5♦ Five of Diamonds in The Rock Songwriter’s Deck: 52 Ways to Write a Song
The Five of Diamonds reminds us that imitation is not just the sincerest form of flattery, it's also the surest way to success.
There's a good reason that young children imitate the behaviors that they see around them. Not many behaviors are hard-wired in our genes, and that's because DNA takes many generations to shape and refine, but the world's circumstances change on much faster timescales. So our instincts give us a metabehavior: do what the (presumably successful) people around you are doing.
The fastest way to learn to write songs that you love is to study all the songs that you love and learn to imitate them. Now, remember that copyright law prevents you from directly copying material from other songs. But that doesn't stop you from learning from their example and copying their techniques.
This week, start with a song that you love, a song whose musical success you would like to emulate. Listen carefully to the song and pick out its key features, the five or so main things that make it work so well. Write down in words a description of each of those successful features.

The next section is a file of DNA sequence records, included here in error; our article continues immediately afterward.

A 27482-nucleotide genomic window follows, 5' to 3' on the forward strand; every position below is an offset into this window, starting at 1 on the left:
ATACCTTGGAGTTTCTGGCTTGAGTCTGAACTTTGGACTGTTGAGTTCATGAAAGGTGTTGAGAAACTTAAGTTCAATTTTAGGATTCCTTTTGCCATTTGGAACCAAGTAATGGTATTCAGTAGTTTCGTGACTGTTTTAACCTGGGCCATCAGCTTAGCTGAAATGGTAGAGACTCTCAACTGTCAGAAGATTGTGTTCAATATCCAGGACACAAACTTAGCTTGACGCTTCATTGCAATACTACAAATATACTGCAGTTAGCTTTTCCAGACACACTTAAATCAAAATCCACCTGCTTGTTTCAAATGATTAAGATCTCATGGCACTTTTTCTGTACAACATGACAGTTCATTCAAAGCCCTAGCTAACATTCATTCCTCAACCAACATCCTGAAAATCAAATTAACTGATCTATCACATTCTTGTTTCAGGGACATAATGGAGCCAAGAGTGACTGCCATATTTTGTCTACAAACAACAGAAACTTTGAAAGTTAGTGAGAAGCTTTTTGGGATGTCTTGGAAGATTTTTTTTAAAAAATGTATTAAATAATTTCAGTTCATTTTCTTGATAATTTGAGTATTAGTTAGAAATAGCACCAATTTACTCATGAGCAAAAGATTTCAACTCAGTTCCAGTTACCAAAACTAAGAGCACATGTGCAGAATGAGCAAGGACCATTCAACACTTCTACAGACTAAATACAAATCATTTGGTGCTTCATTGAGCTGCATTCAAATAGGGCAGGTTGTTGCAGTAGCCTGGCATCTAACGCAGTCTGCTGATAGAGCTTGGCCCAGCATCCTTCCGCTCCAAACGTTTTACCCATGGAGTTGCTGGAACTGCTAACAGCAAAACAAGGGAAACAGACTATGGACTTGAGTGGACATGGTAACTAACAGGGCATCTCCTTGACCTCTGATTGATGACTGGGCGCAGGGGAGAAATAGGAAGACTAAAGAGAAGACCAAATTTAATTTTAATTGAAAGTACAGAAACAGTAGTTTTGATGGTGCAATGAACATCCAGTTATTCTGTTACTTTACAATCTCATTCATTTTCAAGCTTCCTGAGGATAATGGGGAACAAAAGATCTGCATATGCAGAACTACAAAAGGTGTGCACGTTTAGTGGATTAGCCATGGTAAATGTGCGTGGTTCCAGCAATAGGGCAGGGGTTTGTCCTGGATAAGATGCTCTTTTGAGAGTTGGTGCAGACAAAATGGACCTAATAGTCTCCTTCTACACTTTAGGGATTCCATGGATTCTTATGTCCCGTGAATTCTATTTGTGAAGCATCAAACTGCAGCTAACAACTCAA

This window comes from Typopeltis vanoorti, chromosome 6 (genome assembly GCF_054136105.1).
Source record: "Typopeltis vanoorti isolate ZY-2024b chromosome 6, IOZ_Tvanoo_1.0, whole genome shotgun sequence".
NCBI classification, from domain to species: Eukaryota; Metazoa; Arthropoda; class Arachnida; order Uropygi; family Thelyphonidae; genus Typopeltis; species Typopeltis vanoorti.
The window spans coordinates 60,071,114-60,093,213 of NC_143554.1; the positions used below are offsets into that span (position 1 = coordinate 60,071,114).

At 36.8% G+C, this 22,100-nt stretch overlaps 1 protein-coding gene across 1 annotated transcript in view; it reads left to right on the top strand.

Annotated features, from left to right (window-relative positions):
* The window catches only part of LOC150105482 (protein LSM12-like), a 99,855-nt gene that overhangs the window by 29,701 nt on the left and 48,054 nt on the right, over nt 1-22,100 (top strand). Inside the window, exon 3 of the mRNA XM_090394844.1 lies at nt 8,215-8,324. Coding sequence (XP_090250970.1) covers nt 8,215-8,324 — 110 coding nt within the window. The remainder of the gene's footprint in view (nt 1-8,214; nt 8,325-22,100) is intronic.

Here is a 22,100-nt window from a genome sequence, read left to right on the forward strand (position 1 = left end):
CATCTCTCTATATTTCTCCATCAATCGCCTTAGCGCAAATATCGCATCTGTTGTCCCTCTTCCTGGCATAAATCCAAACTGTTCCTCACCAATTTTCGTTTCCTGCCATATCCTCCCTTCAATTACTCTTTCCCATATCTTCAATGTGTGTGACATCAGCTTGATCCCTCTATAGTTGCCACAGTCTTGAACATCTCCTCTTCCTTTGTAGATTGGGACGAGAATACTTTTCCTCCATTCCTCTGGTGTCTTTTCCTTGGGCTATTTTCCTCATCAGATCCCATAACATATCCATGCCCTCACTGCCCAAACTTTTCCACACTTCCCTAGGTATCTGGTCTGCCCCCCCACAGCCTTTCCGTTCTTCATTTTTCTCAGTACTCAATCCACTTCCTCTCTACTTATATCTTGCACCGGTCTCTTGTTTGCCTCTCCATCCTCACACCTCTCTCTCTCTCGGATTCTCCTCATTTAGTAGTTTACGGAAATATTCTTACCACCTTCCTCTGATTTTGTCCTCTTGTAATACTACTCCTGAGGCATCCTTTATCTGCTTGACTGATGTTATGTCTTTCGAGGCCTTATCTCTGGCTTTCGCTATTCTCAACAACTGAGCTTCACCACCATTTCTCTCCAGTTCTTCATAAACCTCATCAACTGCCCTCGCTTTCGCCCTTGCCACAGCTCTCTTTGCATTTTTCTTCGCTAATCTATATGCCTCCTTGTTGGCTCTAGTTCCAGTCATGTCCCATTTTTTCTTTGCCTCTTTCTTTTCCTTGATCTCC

Next, forget about that song that you used as your starting point. Work with your text description of that song's strong points. Use that as your recipe for a new song. Create something equivalent-but-different to match each of the source song's key features.
After those are all in place, fill in the rest of your new song with something personal, something that's not copied or derived from anything.
Compare your brand new song to the song that you started with. Most likely you'll find that your new song still falls short by comparison. But don't take that as a failure! This exercise helps you refine your perception of what exactly makes a great song. And if your goal is to write great songs, there is no lesson that's more valuable.
And if you do write a song that's every bit as good as a song you admired, then, congratulations! You might not learn as much as your less successful songwriter fellows did, but that great song you just wrote, that's a fine consolation prize.
Blogger's note: I apologize for the three-week lapse in The Rock Songwriter's Deck. With the new year, I vow to get back to weekly updates. But December's lapse means that this series of posts won't be a neat one-year run; we're going to go a few weeks beyond the one-year mark.